This could have significant implications for both demand levels at city stations and pedestrian movement generally around the city. Clearly the government is trying to take some of the pressure off the overcrowded Town Hall Station, which won’t have a direct link to either metro line, by encouraging changing at either Central or the new Wynyard/Hunter Street/Martin Place interchange.
However, the proposed walkway from Wynyard to Martin place would be almost 600 metres in length; if Hunter Street is confirmed as the new location for the Sydney West Metro CBD station it would be around 250 to 300 metres from either station. This would mean that there would be no short-distance interchange between the Sydney West Metro and any other metro or rail line in the CBD.
This scenario increases the likelihood that there will be an additional CBD station to provide such a direct interchange. In the absence of any geotechnical work the following is purely speculative, but two possibilities suggest themselves; Pitt Street, which would provide interchange with the Metro City and Southwest line station being constructed here, and Central, which would provide an interchange with not only this metro line but also all rail lines (my other suggestion, Surry Hills, is less likely as that would require a walk to interchange about as long as that proposed at Hunter Street).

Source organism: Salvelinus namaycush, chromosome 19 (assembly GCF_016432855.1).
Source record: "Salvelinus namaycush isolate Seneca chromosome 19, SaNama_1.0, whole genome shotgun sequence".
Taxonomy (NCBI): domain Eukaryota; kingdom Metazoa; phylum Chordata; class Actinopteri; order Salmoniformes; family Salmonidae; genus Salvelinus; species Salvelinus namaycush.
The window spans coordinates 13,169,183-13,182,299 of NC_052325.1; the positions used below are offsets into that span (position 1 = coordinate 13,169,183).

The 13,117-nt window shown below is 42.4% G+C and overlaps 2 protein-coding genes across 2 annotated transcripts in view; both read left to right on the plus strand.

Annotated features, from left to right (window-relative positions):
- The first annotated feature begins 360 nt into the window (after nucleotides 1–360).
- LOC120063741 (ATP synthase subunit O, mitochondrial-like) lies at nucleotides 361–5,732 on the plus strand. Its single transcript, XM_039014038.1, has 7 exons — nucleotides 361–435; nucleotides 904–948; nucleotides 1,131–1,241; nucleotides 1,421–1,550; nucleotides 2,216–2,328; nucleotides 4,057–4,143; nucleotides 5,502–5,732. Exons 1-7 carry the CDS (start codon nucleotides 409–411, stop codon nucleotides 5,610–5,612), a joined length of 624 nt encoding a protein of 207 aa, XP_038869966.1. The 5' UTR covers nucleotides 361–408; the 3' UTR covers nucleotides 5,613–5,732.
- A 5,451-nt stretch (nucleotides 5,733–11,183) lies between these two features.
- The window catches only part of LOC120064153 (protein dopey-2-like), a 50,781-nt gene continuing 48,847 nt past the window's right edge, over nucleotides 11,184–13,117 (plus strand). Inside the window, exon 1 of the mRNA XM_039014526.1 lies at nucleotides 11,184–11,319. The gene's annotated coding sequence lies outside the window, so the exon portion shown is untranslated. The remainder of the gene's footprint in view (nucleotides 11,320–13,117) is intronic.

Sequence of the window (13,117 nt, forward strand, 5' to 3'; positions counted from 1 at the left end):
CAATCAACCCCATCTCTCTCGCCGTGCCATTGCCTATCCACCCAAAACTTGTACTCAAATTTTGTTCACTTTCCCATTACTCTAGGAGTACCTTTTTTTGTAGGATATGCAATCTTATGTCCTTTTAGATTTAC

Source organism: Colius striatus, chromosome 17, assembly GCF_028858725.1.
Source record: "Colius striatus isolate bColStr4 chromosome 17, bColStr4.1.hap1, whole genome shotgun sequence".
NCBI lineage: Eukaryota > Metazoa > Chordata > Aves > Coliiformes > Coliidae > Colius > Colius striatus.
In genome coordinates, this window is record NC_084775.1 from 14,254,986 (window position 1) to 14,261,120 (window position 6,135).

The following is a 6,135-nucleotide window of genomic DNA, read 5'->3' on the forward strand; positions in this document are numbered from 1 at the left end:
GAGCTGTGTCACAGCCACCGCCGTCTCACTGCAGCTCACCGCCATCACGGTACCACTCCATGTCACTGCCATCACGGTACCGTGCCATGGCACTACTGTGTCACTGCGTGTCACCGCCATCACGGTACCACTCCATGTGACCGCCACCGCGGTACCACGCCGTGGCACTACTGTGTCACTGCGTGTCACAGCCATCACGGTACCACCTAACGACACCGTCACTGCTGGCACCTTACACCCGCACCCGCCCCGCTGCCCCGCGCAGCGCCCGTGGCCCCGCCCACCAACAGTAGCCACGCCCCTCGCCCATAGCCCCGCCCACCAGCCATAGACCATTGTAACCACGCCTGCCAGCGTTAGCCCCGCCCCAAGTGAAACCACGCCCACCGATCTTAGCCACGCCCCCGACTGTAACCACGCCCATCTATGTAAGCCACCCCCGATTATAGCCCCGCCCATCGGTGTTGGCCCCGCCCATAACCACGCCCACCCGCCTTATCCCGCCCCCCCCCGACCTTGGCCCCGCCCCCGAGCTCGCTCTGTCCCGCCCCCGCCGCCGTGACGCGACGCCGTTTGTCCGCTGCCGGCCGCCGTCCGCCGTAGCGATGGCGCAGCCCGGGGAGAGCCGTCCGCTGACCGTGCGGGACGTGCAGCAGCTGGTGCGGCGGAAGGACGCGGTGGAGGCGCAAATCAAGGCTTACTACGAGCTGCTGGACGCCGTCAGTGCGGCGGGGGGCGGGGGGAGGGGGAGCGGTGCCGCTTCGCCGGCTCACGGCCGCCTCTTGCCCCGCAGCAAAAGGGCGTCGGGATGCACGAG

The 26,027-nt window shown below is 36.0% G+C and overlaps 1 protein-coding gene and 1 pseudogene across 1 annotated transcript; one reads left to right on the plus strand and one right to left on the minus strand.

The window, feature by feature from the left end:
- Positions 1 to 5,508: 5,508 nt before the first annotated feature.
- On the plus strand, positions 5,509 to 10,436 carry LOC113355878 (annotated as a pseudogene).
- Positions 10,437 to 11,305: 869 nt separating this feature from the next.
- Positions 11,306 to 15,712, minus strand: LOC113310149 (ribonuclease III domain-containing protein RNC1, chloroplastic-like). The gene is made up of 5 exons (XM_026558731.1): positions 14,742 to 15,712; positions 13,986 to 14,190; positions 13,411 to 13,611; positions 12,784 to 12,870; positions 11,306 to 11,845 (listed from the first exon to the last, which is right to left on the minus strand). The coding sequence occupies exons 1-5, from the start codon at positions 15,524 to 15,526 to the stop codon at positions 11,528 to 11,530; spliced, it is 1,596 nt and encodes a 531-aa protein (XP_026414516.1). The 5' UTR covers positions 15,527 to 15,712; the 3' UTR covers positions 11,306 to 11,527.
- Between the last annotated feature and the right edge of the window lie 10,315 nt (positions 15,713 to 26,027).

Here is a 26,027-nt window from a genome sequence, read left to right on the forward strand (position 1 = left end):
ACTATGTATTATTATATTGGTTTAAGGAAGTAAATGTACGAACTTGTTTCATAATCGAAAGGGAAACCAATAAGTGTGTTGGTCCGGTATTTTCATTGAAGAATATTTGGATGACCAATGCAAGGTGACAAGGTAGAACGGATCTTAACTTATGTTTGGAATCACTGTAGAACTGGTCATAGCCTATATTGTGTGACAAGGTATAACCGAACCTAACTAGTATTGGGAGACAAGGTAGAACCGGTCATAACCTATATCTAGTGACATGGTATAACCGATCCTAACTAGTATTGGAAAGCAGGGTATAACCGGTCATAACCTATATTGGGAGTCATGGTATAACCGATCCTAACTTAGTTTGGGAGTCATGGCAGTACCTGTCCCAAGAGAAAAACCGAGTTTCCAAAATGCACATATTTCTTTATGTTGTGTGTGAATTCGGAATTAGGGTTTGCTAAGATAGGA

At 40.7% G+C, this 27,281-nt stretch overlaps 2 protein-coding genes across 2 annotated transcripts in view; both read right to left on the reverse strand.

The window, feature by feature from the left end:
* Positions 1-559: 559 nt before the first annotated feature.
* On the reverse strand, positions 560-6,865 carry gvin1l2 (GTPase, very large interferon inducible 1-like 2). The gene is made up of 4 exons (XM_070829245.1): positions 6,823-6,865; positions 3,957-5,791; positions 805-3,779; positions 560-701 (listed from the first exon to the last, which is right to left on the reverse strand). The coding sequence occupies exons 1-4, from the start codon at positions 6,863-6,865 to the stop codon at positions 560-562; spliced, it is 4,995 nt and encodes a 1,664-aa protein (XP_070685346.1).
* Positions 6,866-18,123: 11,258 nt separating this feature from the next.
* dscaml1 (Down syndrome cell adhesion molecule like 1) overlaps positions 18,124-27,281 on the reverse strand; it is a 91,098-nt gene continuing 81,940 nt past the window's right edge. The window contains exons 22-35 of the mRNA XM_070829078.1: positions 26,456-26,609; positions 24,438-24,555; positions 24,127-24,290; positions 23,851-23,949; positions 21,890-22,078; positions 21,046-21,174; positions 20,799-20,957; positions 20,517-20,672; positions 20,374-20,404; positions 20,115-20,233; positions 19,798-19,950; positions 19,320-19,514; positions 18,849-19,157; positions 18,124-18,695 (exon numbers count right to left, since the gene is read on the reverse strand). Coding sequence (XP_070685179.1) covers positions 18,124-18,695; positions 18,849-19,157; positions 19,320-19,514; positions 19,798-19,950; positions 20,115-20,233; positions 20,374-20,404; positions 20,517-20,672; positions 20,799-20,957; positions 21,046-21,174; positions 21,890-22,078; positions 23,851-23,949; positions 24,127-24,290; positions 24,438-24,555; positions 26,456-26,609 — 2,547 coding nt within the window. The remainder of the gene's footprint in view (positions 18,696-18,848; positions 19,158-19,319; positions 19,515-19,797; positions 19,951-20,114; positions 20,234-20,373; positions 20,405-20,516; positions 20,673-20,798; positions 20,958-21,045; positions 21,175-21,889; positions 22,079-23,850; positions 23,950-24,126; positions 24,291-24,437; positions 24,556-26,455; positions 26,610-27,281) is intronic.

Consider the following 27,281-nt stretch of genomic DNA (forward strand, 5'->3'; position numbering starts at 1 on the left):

Zetland and beyond?
A station at Zetland would lead to the slightly bizarre situation of five separate rail, metro and light rail stations in a disconnected four-kilometre arc running southeast from Redfern to the University of NSW – Redfern, Waterloo, Green Square, Zetland and the University of NSW – an average of a kilometre or less apart, and servicing five separate lines.